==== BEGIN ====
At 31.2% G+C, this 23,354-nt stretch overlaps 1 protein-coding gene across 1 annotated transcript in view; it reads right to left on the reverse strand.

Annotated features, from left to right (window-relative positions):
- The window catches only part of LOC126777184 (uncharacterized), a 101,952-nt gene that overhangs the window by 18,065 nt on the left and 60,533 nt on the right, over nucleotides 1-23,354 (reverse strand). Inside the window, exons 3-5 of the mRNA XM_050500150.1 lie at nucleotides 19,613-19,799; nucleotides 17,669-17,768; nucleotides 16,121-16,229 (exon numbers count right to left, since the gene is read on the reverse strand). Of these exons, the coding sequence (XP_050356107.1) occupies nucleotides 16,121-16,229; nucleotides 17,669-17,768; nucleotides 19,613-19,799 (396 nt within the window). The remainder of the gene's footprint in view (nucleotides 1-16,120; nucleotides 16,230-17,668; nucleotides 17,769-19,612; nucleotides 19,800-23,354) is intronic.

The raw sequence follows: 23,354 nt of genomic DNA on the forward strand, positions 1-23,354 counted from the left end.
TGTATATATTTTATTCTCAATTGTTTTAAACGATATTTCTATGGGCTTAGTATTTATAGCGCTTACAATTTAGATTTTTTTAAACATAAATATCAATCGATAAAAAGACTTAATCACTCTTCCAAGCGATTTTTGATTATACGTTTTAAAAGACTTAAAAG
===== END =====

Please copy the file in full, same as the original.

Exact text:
At 31.2% G+C, this 23,354-nt stretch overlaps 1 protein-coding gene across 1 annotated transcript in view; it reads right to left on the reverse strand.

Annotated features, from left to right (window-relative positions):
- The window catches only part of LOC126777184 (uncharacterized), a 101,952-nt gene that overhangs the window by 18,065 nt on the left and 60,533 nt on the right, over nucleotides 1-23,354 (reverse strand). Inside the window, exons 3-5 of the mRNA XM_050500150.1 lie at nucleotides 19,613-19,799; nucleotides 17,669-17,768; nucleotides 16,121-16,229 (exon numbers count right to left, since the gene is read on the reverse strand). Of these exons, the coding sequence (XP_050356107.1) occupies nucleotides 16,121-16,229; nucleotides 17,669-17,768; nucleotides 19,613-19,799 (396 nt within the window). The remainder of the gene's footprint in view (nucleotides 1-16,120; nucleotides 16,230-17,668; nucleotides 17,769-19,612; nucleotides 19,800-23,354) is intronic.

The raw sequence follows: 23,354 nt of genomic DNA on the forward strand, positions 1-23,354 counted from the left end.
TGTATATATTTTATTCTCAATTGTTTTAAACGATATTTCTATGGGCTTAGTATTTATAGCGCTTACAATTTAGATTTTTTTAAACATAAATATCAATCGATAAAAAGACTTAATCACTCTTCCAAGCGATTTTTGATTATACGTTTTAAAAGACTTAAAAG